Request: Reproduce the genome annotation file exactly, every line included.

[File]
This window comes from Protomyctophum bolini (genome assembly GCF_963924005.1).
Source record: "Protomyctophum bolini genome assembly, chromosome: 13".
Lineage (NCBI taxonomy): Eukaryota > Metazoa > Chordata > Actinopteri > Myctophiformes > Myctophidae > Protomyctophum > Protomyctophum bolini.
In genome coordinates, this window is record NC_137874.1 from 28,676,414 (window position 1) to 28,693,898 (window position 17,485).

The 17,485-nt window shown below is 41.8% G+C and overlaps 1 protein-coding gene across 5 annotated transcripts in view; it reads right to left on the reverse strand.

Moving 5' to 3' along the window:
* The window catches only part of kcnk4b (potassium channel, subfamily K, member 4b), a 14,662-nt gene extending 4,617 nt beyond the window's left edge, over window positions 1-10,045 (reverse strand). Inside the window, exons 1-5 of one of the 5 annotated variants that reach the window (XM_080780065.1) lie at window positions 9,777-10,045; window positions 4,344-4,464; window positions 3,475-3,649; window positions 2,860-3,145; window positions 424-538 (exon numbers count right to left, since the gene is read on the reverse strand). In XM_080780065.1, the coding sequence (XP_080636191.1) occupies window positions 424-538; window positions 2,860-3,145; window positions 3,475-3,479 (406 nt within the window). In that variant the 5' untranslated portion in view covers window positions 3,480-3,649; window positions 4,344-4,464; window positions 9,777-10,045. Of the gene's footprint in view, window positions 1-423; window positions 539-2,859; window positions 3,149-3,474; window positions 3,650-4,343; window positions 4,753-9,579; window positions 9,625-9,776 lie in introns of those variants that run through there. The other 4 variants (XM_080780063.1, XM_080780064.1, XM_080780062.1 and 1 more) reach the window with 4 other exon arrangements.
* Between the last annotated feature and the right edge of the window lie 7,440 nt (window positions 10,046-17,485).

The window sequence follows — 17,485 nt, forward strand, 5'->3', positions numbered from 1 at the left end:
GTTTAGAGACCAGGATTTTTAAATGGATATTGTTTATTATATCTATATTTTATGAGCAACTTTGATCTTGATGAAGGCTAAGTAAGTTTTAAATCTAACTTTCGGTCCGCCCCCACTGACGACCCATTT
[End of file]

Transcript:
This window comes from Protomyctophum bolini (genome assembly GCF_963924005.1).
Source record: "Protomyctophum bolini genome assembly, chromosome: 13".
Lineage (NCBI taxonomy): Eukaryota > Metazoa > Chordata > Actinopteri > Myctophiformes > Myctophidae > Protomyctophum > Protomyctophum bolini.
In genome coordinates, this window is record NC_137874.1 from 28,676,414 (window position 1) to 28,693,898 (window position 17,485).

The 17,485-nt window shown below is 41.8% G+C and overlaps 1 protein-coding gene across 5 annotated transcripts in view; it reads right to left on the reverse strand.

Moving 5' to 3' along the window:
* The window catches only part of kcnk4b (potassium channel, subfamily K, member 4b), a 14,662-nt gene extending 4,617 nt beyond the window's left edge, over window positions 1-10,045 (reverse strand). Inside the window, exons 1-5 of one of the 5 annotated variants that reach the window (XM_080780065.1) lie at window positions 9,777-10,045; window positions 4,344-4,464; window positions 3,475-3,649; window positions 2,860-3,145; window positions 424-538 (exon numbers count right to left, since the gene is read on the reverse strand). In XM_080780065.1, the coding sequence (XP_080636191.1) occupies window positions 424-538; window positions 2,860-3,145; window positions 3,475-3,479 (406 nt within the window). In that variant the 5' untranslated portion in view covers window positions 3,480-3,649; window positions 4,344-4,464; window positions 9,777-10,045. Of the gene's footprint in view, window positions 1-423; window positions 539-2,859; window positions 3,149-3,474; window positions 3,650-4,343; window positions 4,753-9,579; window positions 9,625-9,776 lie in introns of those variants that run through there. The other 4 variants (XM_080780063.1, XM_080780064.1, XM_080780062.1 and 1 more) reach the window with 4 other exon arrangements.
* Between the last annotated feature and the right edge of the window lie 7,440 nt (window positions 10,046-17,485).

The window sequence follows — 17,485 nt, forward strand, 5'->3', positions numbered from 1 at the left end:
GTTTAGAGACCAGGATTTTTAAATGGATATTGTTTATTATATCTATATTTTATGAGCAACTTTGATCTTGATGAAGGCTAAGTAAGTTTTAAATCTAACTTTCGGTCCGCCCCCACTGACGACCCATTT